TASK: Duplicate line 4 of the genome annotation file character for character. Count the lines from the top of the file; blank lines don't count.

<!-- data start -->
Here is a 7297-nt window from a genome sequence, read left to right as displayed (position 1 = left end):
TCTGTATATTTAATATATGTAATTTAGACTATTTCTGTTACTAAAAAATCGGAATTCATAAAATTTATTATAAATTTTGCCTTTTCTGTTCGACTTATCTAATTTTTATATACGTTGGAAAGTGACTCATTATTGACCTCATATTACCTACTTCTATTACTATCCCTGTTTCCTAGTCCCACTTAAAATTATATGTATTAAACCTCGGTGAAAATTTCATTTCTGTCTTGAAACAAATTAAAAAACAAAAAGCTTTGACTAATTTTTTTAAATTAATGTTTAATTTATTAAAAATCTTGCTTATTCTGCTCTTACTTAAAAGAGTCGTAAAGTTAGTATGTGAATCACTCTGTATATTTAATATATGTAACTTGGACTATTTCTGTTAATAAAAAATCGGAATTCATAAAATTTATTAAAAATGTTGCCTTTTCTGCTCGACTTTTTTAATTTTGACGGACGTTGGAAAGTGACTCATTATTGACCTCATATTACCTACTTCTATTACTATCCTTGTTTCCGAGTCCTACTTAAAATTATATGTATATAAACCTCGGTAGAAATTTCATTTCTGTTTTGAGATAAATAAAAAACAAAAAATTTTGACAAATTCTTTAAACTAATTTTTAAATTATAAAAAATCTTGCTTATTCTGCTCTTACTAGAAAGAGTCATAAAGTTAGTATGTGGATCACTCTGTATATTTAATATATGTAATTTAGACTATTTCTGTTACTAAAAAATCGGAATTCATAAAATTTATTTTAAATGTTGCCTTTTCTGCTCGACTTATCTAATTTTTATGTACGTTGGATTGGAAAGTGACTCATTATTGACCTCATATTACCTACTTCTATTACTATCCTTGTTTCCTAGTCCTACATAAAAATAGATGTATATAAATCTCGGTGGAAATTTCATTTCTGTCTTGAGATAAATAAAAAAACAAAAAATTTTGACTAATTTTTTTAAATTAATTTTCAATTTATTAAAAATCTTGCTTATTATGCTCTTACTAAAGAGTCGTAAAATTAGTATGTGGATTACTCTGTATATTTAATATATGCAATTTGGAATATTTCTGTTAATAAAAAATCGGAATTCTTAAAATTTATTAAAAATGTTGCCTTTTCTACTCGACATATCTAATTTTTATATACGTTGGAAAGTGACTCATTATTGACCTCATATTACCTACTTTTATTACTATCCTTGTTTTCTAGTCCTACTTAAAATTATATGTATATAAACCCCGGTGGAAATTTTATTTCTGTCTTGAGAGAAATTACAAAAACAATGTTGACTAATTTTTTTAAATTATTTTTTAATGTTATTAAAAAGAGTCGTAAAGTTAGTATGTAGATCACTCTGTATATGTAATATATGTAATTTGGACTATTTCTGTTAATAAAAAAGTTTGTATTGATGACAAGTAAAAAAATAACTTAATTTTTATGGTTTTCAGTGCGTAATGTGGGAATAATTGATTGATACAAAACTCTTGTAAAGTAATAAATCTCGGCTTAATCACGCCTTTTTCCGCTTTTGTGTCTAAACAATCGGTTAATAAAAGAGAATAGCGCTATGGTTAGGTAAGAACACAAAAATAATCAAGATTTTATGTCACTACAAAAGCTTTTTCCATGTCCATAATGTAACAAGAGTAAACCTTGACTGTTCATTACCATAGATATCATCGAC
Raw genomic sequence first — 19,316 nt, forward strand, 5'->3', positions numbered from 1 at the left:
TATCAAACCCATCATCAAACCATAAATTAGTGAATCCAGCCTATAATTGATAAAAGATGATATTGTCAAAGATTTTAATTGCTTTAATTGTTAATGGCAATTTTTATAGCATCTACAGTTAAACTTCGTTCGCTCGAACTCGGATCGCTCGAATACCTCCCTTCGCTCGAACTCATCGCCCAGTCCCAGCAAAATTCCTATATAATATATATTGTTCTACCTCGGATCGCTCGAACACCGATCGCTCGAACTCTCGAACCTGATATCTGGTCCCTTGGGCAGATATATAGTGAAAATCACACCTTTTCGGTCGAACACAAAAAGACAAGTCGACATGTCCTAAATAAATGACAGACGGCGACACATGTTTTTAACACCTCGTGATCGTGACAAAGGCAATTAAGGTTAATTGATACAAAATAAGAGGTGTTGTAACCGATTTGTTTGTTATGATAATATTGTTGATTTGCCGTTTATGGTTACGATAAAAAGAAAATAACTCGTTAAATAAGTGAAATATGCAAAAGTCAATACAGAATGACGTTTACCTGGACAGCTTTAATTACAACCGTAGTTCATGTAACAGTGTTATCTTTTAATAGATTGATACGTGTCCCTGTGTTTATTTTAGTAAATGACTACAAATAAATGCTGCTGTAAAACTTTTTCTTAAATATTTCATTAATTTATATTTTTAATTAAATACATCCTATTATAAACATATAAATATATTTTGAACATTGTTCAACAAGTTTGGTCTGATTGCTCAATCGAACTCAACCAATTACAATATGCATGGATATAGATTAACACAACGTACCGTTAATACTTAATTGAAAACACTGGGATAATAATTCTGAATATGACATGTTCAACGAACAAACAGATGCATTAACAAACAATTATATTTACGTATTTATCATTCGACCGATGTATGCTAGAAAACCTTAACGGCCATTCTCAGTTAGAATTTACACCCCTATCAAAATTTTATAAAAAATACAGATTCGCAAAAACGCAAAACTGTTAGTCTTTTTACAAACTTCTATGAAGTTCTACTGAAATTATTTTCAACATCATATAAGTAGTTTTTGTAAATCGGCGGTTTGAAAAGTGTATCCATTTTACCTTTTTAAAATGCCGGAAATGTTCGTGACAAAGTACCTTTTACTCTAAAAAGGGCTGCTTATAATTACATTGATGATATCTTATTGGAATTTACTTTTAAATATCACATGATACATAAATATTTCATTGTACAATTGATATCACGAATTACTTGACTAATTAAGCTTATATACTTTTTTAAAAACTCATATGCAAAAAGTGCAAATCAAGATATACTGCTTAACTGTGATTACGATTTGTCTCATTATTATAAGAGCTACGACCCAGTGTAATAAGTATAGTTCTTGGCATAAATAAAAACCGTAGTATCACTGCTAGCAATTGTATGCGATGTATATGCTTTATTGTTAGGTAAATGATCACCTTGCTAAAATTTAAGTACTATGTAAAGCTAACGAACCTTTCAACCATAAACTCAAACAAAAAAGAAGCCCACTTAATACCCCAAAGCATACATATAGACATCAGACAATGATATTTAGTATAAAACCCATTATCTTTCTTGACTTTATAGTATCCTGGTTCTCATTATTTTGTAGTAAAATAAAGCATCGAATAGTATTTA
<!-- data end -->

TATCAAACCCATCATCAAACCATAAATTAGTGAATCCAGCCTATAATTGATAAAAGATGATATTGTCAAAGATTTTAATTGCTTTAATTGTTAATGGCAATTTTTATAGCATCTACAGTTAAACTTCGTTCGCTCGAACTCGGATCGCTCGAATACCTCCCTTCGCTCGAACTCATCGCCCAGTCCCAGCAAAATTCCTATATAATATATATTGTTCTACCTCGGATCGCTCGAACACCGATCGCTCGAACTCTCGAACCTGATATCTGGTCCCTTGGGCAGATATATAGTGAAAATCACACCTTTTCGGTCGAACACAAAAAGACAAGTCGACATGTCCTAAATAAATGACAGACGGCGACACATGTTTTTAACACCTCGTGATCGTGACAAAGGCAATTAAGGTTAATTGATACAAAATAAGAGGTGTTGTAACCGATTTGTTTGTTATGATAATATTGTTGATTTGCCGTTTATGGTTACGATAAAAAGAAAATAACTCGTTAAATAAGTGAAATATGCAAAAGTCAATACAGAATGACGTTTACCTGGACAGCTTTAATTACAACCGTAGTTCATGTAACAGTGTTATCTTTTAATAGATTGATACGTGTCCCTGTGTTTATTTTAGTAAATGACTACAAATAAATGCTGCTGTAAAACTTTTTCTTAAATATTTCATTAATTTATATTTTTAATTAAATACATCCTATTATAAACATATAAATATATTTTGAACATTGTTCAACAAGTTTGGTCTGATTGCTCAATCGAACTCAACCAATTACAATATGCATGGATATAGATTAACACAACGTACCGTTAATACTTAATTGAAAACACTGGGATAATAATTCTGAATATGACATGTTCAACGAACAAACAGATGCATTAACAAACAATTATATTTACGTATTTATCATTCGACCGATGTATGCTAGAAAACCTTAACGGCCATTCTCAGTTAGAATTTACACCCCTATCAAAATTTTATAAAAAATACAGATTCGCAAAAACGCAAAACTGTTAGTCTTTTTACAAACTTCTATGAAGTTCTACTGAAATTATTTTCAACATCATATAAGTAGTTTTTGTAAATCGGCGGTTTGAAAAGTGTATCCATTTTACCTTTTTAAAATGCCGGAAATGTTCGTGACAAAGTACCTTTTACTCTAAAAAGGGCTGCTTATAATTACATTGATGATATCTTATTGGAATTTACTTTTAAATATCACATGATACATAAATATTTCATTGTACAATTGATATCACGAATTACTTGACTAATTAAGCTTATATACTTTTTTAAAAACTCATATGCAAAAAGTGCAAATCAAGATATACTGCTTAACTGTGATTACGATTTGTCTCATTATTATAAGAGCTACGACCCAGTGTAATAAGTATAGTTCTTGGCATAAATAAAAACCGTAGTATCACTGCTAGCAATTGTATGCGATGTATATGCTTTATTGTTAGGTAAATGATCACCTTGCTAAAATTTAAGTACTATGTAAAGCTAACGAACCTTTCAACCATAAACTCAAACAAAAAAGAAGCCCACTTAATACCCCAAAGCATACATATAGACATCAGACAATGATATTTAGTATAAAACCCATTATCTTTCTTGACTTTATAGTATCCTGGTTCTCATTATTTTGTAGTAAAATAAAGCATCGAATAGTATTTA